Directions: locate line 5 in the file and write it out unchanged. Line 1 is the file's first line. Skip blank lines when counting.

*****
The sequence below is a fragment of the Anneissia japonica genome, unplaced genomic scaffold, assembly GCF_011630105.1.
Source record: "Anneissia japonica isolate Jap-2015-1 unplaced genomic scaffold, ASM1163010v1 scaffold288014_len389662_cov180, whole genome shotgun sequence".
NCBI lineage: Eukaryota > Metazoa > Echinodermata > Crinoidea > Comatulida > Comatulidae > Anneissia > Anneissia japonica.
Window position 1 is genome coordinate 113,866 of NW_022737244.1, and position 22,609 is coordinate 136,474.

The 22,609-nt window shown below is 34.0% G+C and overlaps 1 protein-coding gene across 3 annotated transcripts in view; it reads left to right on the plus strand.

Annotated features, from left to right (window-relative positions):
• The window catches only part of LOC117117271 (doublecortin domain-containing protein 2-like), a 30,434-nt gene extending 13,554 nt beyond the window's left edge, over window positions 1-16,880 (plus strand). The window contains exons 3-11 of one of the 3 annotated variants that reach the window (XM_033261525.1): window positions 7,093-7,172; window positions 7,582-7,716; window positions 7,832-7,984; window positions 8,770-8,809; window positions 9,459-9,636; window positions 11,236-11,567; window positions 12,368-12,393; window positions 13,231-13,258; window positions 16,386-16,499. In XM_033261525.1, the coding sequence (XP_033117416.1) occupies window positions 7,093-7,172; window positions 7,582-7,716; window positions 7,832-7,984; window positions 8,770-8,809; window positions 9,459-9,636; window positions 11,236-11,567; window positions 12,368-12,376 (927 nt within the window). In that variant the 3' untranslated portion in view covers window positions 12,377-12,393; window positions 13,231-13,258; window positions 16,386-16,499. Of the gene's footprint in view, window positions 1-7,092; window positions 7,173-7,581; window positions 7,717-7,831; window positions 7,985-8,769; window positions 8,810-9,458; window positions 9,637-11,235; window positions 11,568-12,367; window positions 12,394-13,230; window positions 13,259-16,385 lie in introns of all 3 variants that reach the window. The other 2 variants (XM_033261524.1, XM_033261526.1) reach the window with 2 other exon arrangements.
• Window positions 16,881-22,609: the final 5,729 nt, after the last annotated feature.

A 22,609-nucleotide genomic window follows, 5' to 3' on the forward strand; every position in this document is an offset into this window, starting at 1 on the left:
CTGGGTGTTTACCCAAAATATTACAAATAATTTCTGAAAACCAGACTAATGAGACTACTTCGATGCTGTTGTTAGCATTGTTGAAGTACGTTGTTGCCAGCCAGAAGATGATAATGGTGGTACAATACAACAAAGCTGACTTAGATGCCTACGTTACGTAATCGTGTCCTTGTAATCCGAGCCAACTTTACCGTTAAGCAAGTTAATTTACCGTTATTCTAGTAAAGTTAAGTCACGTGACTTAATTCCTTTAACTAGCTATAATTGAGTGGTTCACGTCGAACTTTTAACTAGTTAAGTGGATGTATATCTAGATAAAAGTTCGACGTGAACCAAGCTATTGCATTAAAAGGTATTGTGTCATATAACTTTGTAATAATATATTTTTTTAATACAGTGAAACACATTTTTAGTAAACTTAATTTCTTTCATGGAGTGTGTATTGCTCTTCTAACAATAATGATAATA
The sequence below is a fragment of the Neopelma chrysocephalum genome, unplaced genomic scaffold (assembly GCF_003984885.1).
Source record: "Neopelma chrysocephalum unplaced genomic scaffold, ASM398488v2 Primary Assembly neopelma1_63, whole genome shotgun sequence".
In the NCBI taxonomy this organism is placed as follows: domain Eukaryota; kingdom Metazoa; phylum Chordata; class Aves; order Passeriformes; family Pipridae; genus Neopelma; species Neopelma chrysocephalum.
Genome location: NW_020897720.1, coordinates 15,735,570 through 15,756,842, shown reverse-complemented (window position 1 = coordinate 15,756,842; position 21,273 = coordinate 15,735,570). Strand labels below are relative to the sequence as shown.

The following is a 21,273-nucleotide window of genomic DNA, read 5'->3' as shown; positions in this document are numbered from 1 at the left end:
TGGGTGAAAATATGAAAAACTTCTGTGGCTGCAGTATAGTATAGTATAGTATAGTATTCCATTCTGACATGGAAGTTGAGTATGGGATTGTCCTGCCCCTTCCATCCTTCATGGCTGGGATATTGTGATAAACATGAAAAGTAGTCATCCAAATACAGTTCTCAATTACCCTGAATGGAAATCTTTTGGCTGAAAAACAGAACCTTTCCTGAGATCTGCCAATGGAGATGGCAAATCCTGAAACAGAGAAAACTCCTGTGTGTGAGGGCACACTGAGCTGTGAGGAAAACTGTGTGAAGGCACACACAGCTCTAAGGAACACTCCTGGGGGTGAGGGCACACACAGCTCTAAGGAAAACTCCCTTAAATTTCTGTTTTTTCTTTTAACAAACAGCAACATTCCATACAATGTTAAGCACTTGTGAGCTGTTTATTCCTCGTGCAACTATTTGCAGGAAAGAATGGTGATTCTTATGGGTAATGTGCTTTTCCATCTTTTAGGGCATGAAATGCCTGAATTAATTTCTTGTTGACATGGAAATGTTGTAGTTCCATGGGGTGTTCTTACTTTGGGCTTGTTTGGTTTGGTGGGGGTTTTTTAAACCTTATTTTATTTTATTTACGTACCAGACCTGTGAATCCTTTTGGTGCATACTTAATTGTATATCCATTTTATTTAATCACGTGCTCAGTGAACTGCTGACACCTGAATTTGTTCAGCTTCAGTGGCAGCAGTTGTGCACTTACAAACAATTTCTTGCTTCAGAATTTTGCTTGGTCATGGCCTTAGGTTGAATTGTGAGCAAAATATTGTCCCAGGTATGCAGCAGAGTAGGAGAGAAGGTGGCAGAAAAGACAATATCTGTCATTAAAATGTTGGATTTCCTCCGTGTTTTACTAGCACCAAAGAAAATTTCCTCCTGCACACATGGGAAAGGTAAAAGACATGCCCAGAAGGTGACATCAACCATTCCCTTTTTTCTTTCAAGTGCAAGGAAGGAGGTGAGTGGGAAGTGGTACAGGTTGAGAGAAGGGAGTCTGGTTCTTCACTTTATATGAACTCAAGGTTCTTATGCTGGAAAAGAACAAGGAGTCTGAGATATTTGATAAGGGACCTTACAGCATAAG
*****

The 22,609-nt window shown below is 34.0% G+C and overlaps 1 protein-coding gene across 3 annotated transcripts in view; it reads left to right on the plus strand.